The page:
Author: James Barry, Partner
Outside of the relatively small group of attorneys that make a living pursuing class actions and mass tort cases, there is significant confusion about what the terms ‘class action’ and ‘mass tort’ mean and how the cases differ.
The confusion likely stems from the fact that both class action and mass tort cases involve claims that a Defendant has done something wrong which has affected a large number of people.
There are some key distinctions between the way the cases are handled by the Courts as well as the types of claims which fit within each type of case.
The technical explanation of how a class action works can be summarized as a form of representative litigation in which one or more representatives litigate on behalf of absent class members who, if the class is certified, are bound by the outcome of the litigation.
What does that mean in practice? It means that class action cases are brought by either a single plaintiff or a small group of plaintiffs who pursue the case on behalf of a much larger group.
Generally speaking, class action cases do not involve personal injuries, although there are some notable exceptions like the NFL Concussion Litigation. Instead, class cases usually focus on cases where a Defendant or group of Defendants have acted in a way that caused a group of people monetary harm.
Some specific examples include:
Claims in these cases may involve a violation of the Fair Labor Standards Act (FLSA), a violation of your State’s laws on the minimum wage, or how deductions are taken for pay (in my home State of New Jersey, for example, the minimum wage at the time of this blog is $13.00 per hour).
These cases may be brought as class actions or, in the case of an FLSA violation, a special type of case called a collective action.
Data breaches involve security failures by companies or other entities which result in sensitive, protected or confidential data being stolen, transmitted to, or viewed by an individual who is not authorized to receive the information.
This information is often then sold on forums to scammers who can commit financial fraud.
Insurance or medical information involved in a data breach can also lead to health insurance fraud, creating havoc in individuals’ medical histories and complicating healthcare.
Claims in data breach cases seek to compensate plaintiffs for the increased risk that they will have fraud in the future, for the time and expense of dealing with a data breach involving their information, as well as money damages from criminals committing fraud using bank accounts or insurance information, among other claims.
An example of a large data breach is the Experian Data Breach which occurred in 2017.
Consumer Fraud is a broad category that encompasses deceptive or unfair practices by businesses that deal with consumers.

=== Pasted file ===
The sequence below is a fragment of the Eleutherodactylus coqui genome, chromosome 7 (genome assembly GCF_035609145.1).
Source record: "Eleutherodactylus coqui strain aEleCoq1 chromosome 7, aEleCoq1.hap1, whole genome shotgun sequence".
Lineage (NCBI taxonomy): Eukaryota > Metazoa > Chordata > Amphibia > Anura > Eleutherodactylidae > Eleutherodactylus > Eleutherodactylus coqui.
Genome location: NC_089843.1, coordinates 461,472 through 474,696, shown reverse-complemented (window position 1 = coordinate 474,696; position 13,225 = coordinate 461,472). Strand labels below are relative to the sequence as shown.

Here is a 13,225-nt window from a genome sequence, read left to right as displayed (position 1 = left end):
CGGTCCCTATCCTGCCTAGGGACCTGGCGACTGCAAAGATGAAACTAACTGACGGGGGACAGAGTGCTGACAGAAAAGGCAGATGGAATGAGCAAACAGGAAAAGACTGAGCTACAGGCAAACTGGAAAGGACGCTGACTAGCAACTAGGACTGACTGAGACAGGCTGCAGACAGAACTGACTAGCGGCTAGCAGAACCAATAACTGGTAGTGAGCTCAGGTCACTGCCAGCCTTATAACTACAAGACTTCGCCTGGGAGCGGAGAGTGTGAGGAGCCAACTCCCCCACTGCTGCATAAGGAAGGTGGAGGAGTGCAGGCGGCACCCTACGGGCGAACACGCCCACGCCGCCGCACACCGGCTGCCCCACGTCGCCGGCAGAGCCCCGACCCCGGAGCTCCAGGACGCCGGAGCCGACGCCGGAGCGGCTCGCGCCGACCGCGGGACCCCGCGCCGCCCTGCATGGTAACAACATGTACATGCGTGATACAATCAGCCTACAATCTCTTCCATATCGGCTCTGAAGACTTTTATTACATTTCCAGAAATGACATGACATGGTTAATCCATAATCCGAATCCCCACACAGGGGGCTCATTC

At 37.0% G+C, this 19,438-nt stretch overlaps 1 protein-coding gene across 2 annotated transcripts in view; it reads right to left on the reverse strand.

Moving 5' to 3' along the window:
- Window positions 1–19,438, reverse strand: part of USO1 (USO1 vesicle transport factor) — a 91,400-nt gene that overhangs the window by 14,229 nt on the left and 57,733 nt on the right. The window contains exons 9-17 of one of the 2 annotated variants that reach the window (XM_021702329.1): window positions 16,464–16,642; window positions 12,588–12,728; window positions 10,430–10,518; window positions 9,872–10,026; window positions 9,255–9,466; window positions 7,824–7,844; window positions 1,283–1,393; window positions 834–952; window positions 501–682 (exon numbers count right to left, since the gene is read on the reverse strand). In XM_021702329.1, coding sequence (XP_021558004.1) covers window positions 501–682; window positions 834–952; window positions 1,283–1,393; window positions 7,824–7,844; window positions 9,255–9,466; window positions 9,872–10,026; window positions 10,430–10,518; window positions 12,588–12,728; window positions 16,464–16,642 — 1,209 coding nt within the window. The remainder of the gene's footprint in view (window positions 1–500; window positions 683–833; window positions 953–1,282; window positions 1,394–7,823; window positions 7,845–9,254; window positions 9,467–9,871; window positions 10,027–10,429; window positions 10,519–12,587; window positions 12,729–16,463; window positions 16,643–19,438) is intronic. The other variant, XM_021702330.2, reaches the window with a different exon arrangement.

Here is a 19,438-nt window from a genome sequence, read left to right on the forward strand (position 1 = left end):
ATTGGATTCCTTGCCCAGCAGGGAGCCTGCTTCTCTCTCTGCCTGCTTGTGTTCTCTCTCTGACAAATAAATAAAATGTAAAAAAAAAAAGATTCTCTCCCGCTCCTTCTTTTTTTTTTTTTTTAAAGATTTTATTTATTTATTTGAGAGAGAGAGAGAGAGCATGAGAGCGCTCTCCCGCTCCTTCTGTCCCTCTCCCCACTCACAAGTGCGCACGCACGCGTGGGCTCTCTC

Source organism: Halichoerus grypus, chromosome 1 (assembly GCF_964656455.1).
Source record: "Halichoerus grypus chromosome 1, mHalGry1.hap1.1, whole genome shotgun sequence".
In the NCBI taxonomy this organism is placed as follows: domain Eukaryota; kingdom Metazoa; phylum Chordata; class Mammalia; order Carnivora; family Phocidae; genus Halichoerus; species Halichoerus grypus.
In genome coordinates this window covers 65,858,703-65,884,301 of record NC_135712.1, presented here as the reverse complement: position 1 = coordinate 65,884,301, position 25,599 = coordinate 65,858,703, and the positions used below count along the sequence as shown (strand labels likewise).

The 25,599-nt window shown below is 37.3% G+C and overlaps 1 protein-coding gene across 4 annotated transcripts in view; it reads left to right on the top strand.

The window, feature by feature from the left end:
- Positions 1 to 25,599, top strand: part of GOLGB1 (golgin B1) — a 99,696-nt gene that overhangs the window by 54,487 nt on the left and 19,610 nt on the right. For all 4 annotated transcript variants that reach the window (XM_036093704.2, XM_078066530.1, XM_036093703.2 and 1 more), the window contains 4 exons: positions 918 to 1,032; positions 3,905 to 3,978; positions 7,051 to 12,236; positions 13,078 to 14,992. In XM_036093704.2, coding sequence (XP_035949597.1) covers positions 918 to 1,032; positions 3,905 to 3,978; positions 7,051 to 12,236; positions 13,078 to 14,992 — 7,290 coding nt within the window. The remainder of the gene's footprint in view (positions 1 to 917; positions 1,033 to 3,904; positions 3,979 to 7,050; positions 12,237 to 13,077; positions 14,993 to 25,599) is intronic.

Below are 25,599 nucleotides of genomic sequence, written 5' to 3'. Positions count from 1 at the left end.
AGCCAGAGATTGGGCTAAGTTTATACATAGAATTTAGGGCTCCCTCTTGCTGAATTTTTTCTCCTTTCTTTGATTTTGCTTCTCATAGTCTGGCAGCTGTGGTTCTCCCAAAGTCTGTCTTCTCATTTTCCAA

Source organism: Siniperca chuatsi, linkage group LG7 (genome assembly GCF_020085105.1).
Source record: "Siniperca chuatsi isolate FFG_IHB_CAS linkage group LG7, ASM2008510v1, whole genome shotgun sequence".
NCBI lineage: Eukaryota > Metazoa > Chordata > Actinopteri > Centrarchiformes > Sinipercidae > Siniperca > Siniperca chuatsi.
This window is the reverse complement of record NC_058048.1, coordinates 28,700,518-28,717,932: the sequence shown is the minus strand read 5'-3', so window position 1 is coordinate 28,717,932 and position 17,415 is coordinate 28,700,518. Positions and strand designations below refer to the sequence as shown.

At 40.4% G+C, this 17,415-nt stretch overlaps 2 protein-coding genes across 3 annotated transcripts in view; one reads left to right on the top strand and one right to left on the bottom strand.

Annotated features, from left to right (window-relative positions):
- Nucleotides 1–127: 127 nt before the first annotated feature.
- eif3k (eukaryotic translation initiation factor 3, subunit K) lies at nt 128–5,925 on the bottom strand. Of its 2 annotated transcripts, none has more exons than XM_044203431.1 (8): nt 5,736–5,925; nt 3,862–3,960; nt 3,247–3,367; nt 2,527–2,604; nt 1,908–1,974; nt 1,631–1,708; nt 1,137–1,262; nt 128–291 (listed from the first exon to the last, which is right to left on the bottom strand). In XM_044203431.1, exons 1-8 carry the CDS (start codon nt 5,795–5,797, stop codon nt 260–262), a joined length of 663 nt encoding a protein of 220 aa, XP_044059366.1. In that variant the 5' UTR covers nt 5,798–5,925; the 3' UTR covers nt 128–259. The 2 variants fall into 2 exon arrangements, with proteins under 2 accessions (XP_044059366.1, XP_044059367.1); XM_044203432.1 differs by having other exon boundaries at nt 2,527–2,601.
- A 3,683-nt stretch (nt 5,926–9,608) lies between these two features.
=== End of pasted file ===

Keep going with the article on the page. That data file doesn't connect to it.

Examples can include false advertising, mislabeling, or charging illegal fees in a consumer transaction.
Breach of Contract
Breach of contract class actions involve claims where a consumer and another individual or a business have entered into a contract and the business or individual has a policy or practice of failing to honor its obligations under the agreement. Often these claims involve insurance companies which fail to pay benefits as required under their policies or claims against other businesses which fail to provide goods or services as required by their contracts with consumers.
Environmental class actions involve claims against polluters who have contaminated an area.
Often, these claims are brought by homeowners whose property value has been reduced as they are within a contaminated area.
Claims can also be made for costs incurred due to the contamination, for example, installing water filters on wells due to contaminated groundwater. Additionally, claims may be made for medical monitoring to cover the costs of doctors’ visits or testing if the contamination is tied to a specific illness or disease.
Mass Torts, in contrast to class actions, are not a single case. Instead, they are a grouping of individual cases alleging the same issues against a single defendant or group of defendants.
These cases are often for personal injuries – meaning the Plaintiffs allege that they were hurt by a Defendant. These cases can arise from consumer products, medical devices, drugs, or injuries caused by environmental contamination.
These claims involve products which can be purchased by any consumer. Examples of the types of claims which have arisen out of consumer products are:
- Roundup weed killer causing Non-Hodgkins Lymphoma
- 3M earplugs failing to protect from hearing damage
- Asbestos causing mesothelioma.
These claims involve medical devices or products which are implanted or used by patients in the care and treatment of a condition.
For example, injuries caused by hernia mesh
These claims involve drugs which are prescribed by a doctor and cause injuries. Examples include: certain cancers caused by contaminated heart medication (Valsartan); Paraguard IUD injuries; and cancer caused by Zantac.
It is important that in Mass Tort cases, unlike class actions, every individual who seeks compensation from a Defendant has to individually make a claim against the Defendants.